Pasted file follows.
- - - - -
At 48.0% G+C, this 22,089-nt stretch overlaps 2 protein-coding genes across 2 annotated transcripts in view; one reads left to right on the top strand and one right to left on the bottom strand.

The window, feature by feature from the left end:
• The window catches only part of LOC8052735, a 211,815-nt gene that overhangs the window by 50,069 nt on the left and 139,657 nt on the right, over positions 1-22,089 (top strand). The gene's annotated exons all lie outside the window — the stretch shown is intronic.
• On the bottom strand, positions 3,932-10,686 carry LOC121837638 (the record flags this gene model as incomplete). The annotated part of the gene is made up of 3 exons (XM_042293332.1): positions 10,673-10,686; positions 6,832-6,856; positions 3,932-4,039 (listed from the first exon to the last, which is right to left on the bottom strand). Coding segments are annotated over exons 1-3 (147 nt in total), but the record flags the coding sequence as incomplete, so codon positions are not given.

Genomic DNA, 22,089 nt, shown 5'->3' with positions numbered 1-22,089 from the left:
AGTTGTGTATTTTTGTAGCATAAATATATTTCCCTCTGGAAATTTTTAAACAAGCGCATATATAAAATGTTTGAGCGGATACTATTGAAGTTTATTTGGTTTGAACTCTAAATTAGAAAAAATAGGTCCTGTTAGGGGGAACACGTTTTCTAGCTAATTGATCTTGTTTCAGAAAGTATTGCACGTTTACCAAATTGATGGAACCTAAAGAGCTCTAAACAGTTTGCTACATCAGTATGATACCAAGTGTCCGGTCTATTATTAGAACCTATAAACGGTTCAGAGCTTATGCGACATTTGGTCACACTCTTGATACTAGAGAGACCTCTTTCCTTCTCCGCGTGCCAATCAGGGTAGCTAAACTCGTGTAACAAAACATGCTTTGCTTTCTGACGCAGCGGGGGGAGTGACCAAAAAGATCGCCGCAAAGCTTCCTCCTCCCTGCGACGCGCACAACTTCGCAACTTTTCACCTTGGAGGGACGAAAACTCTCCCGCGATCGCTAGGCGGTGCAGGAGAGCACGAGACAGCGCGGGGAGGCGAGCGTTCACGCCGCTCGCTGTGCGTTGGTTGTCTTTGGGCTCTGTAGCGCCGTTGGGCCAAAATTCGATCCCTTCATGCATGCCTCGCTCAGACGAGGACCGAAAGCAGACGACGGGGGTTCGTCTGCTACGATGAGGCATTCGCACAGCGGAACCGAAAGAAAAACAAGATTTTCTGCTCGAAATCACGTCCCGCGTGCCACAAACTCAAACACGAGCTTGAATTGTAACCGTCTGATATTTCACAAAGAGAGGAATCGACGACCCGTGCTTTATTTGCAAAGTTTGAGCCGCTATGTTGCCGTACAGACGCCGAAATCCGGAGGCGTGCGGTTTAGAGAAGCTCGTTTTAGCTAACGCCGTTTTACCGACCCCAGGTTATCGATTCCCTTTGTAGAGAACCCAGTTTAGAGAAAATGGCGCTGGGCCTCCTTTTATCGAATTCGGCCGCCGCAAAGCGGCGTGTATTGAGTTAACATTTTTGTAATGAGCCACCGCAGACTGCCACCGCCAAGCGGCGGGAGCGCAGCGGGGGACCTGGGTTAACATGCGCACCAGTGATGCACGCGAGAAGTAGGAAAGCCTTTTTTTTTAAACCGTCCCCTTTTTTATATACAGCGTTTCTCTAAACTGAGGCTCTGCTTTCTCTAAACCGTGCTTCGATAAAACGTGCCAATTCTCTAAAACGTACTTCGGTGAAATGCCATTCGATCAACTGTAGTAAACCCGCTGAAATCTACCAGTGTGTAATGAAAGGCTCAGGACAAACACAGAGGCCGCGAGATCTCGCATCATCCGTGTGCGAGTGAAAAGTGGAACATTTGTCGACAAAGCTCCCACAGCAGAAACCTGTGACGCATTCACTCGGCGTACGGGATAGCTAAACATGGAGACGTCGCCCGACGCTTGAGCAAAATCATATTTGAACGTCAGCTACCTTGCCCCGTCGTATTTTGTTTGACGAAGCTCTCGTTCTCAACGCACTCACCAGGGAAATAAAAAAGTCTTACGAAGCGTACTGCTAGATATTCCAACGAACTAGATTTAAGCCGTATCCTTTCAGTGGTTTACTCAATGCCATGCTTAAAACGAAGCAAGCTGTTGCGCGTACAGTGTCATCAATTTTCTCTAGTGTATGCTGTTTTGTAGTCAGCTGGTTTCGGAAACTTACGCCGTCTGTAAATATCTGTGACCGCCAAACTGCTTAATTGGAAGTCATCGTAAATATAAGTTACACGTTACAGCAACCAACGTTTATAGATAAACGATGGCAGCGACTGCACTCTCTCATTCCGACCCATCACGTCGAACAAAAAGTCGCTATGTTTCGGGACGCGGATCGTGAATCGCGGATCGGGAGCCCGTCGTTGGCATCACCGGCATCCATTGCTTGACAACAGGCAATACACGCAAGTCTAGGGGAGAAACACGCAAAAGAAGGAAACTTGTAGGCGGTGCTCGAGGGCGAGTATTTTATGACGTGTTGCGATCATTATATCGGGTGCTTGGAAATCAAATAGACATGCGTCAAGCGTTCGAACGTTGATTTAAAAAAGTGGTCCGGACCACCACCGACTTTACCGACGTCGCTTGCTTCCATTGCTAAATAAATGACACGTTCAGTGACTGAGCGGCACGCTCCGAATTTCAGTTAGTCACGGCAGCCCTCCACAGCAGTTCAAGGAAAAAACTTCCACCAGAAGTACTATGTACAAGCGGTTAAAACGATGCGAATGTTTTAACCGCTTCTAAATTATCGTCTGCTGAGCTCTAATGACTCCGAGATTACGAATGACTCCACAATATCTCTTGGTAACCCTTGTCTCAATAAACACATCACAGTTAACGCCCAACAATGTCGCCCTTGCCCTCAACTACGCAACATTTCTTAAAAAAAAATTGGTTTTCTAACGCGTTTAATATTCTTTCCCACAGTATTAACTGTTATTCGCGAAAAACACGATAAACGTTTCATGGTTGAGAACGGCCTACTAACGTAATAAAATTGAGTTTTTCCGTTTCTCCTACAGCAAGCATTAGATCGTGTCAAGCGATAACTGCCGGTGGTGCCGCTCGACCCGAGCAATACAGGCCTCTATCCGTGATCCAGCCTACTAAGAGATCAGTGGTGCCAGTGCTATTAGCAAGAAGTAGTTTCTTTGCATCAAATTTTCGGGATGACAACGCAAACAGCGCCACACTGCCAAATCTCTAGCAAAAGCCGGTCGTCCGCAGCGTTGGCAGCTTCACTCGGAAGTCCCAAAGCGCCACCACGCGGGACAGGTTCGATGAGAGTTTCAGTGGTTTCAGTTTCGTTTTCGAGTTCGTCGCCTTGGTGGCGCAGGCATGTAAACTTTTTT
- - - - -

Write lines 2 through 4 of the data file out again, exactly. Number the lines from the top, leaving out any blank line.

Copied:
The window, feature by feature from the left end:
• The window catches only part of LOC8052735, a 211,815-nt gene that overhangs the window by 50,069 nt on the left and 139,657 nt on the right, over positions 1-22,089 (top strand). The gene's annotated exons all lie outside the window — the stretch shown is intronic.
• On the bottom strand, positions 3,932-10,686 carry LOC121837638 (the record flags this gene model as incomplete). The annotated part of the gene is made up of 3 exons (XM_042293332.1): positions 10,673-10,686; positions 6,832-6,856; positions 3,932-4,039 (listed from the first exon to the last, which is right to left on the bottom strand). Coding segments are annotated over exons 1-3 (147 nt in total), but the record flags the coding sequence as incomplete, so codon positions are not given.